PRINCETON, NJ -- Americans' evaluations of their current financial situations remain low, and the 41% who describe their personal financial situations as excellent or good is the lowest Gallup has measured in the past decade.
Gallup first asked Americans to rate their financial situations on the excellent/good/only fair/poor scale in August 2001, and has asked the question at least annually since then. From 2001 to 2007, a majority of Americans evaluated their finances positively, but in each of the last three years, less than 50% have.
The April 6-9 poll also asked Americans whether their financial situations are getting better or getting worse. Roughly the same percentage now believes their finances are improving (39%) as declining (40%). That is a slightly more positive assessment than Gallup has found in the past two years, when Americans were more pessimistic than optimistic. Prior to 2008, Americans were typically more likely to say their finances were getting better than to say they were getting worse.
Predictably, higher-income Americans are much more upbeat about their current finances, with 65% rating these as excellent or good, compared with 41% of those in middle-income households and 21% of those in lower-income households.
Middle- and upper-income Americans are equally positive about the direction in which their finances are headed, while lower-income Americans are more pessimistic.
While there is a relationship between income and political party affiliation, with higher-income Americans more likely to identify as Republicans and lower-income Americans more likely to affiliate with the Democratic Party, personal finance ratings by party do not parallel the ratings by household income.
Republicans and Democrats rate their current finances similarly; independents are less positive.
More surprising is that Democrats are much more optimistic about the current course of their finances, with 50% saying they are getting better, compared with just 34% of Republicans and 35% of independents.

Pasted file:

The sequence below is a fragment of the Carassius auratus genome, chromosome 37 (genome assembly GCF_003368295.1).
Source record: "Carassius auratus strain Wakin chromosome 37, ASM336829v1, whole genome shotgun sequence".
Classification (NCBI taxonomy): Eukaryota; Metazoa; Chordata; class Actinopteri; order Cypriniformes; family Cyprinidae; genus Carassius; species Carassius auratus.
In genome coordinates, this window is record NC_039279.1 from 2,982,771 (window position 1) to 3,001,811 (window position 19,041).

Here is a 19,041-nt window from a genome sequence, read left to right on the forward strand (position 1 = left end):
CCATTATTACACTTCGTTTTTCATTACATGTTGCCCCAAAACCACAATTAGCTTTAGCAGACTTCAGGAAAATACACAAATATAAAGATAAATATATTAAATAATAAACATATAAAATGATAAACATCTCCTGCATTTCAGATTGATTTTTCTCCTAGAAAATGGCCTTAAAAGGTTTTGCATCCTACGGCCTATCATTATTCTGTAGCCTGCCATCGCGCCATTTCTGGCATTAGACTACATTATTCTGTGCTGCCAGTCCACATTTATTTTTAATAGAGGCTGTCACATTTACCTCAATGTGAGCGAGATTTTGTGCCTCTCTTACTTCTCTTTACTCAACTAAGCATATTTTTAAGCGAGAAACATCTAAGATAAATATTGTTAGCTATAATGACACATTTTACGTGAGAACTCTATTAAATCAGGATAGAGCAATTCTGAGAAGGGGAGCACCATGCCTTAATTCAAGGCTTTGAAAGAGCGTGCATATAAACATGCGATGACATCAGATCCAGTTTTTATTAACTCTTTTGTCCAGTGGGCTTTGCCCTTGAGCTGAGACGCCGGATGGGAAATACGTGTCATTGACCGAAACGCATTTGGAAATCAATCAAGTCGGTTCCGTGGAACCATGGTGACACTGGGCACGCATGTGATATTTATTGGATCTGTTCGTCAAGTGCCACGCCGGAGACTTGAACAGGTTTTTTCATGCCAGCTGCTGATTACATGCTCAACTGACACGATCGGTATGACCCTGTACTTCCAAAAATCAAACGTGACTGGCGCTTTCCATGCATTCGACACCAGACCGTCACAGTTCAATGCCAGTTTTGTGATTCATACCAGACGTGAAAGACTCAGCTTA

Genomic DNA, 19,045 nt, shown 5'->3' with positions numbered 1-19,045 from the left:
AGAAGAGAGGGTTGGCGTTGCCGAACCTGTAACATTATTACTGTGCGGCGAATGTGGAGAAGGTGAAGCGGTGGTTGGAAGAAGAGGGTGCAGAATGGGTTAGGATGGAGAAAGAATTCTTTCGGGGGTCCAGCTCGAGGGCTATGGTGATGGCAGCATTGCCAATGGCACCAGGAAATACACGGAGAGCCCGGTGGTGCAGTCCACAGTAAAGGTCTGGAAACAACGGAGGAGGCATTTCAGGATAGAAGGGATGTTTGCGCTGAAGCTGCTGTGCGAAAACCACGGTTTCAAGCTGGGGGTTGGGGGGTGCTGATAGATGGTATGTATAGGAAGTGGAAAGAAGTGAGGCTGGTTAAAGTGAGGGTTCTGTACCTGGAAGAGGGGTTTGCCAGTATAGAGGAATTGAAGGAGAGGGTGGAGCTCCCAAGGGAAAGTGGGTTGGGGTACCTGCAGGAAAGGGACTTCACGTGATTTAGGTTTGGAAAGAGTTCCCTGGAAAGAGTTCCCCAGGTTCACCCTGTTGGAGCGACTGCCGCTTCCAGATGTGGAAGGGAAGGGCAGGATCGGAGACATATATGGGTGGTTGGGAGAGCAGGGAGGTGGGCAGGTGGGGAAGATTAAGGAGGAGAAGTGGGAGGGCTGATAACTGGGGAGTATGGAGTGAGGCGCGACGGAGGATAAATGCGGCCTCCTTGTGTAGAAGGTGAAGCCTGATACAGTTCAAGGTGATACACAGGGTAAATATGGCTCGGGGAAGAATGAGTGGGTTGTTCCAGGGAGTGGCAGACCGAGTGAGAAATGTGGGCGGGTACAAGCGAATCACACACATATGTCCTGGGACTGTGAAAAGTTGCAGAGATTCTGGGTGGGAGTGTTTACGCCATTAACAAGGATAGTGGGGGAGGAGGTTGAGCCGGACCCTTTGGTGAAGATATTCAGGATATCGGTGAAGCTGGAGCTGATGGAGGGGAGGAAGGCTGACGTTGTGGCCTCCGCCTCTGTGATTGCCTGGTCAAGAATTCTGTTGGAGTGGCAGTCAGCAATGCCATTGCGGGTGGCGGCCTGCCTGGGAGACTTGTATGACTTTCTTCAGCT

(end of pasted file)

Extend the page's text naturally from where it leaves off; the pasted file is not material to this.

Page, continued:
This suggests that there is a political component to how Americans rate their finances, with Democrats now more likely to be optimistic given that their party is in control of the White House. Democrats were also more optimistic last year (37% getting better and 38% getting worse, compared with 29% and 52%, respectively, among Republicans), though not to the same extent as this year. Republicans were more optimistic than Democrats about their finances in each year of the Bush administration.
Americans became more pessimistic about their finances as the economy began to sour in 2008. Their ratings of their current financial situations have never been worse than they are today, and though their financial outlook is slightly better than it was in 2008 and 2009, it remains below the historical norm. The recovery in this latter measure is partly the result of an improved financial outlook among Democrats.
Results are based on telephone interviews with a random sample of 1,020 national adults, aged 18 and older, conducted April 8-11, 2010. For results based on the total sample of national adults, one can say with 95% confidence that the maximum margin of sampling error is ±4 percentage points.
Interviews are conducted with respondents on land-line telephones (for respondents with a land-line telephone) and cellular phones (for respondents who are cell-phone only).
In addition to sampling error, question wording and practical difficulties in conducting surveys can introduce error or bias into the findings of public opinion polls.